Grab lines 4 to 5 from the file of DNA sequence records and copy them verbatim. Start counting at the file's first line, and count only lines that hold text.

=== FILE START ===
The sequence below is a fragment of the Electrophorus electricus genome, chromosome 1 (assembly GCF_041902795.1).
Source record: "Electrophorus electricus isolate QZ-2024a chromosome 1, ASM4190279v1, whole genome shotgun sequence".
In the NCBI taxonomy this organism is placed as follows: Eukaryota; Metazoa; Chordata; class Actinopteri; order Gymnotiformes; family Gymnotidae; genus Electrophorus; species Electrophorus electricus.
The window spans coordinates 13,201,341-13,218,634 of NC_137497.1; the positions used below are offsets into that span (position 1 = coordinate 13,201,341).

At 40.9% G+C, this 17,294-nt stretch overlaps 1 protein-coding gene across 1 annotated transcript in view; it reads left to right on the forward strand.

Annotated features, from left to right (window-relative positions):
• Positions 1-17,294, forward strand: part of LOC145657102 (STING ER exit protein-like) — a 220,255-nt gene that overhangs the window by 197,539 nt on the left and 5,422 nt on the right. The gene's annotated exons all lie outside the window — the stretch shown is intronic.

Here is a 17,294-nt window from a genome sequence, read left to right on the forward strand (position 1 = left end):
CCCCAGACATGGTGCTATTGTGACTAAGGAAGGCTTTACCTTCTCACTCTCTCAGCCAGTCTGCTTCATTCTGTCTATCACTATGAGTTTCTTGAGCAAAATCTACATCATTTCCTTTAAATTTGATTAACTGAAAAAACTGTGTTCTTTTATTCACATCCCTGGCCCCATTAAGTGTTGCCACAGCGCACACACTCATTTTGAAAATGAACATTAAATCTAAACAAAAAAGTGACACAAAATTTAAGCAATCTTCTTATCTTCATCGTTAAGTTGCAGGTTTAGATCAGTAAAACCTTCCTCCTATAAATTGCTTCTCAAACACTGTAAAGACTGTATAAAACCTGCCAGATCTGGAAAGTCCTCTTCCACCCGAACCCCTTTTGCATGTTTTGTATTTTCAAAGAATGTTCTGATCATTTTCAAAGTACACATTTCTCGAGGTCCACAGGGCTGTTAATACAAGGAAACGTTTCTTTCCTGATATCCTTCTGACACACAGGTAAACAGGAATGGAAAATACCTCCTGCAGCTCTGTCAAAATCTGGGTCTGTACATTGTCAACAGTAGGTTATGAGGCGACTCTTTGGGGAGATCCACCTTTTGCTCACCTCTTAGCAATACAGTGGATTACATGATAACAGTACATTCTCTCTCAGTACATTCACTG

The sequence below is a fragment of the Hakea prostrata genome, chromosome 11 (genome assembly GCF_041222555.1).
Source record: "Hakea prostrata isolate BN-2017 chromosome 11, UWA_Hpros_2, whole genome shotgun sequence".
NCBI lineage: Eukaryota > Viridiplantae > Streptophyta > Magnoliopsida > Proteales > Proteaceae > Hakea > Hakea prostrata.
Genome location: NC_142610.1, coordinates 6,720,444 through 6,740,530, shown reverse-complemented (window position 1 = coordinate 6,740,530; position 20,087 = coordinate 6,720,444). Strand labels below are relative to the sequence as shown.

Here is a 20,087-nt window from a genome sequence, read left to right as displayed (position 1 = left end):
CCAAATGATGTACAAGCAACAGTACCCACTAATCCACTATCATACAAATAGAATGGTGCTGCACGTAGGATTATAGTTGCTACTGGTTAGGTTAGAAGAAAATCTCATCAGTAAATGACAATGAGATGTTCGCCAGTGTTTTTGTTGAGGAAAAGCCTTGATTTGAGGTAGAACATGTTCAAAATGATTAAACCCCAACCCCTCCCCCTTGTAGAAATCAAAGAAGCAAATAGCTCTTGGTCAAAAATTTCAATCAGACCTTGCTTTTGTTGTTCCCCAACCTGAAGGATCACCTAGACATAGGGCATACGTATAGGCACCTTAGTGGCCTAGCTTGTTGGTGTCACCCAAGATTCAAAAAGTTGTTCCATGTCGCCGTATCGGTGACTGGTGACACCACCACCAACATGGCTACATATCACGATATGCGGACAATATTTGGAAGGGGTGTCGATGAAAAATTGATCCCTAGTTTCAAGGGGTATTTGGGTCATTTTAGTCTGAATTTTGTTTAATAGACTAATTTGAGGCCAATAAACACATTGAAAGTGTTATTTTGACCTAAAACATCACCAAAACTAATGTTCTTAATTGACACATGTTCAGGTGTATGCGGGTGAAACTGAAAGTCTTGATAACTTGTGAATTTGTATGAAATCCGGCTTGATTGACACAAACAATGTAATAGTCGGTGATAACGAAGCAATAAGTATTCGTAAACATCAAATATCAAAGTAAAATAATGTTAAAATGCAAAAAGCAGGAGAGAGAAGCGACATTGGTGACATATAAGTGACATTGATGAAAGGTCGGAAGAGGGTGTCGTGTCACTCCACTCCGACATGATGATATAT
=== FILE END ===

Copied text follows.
The window spans coordinates 13,201,341-13,218,634 of NC_137497.1; the positions used below are offsets into that span (position 1 = coordinate 13,201,341).

At 40.9% G+C, this 17,294-nt stretch overlaps 1 protein-coding gene across 1 annotated transcript in view; it reads left to right on the forward strand.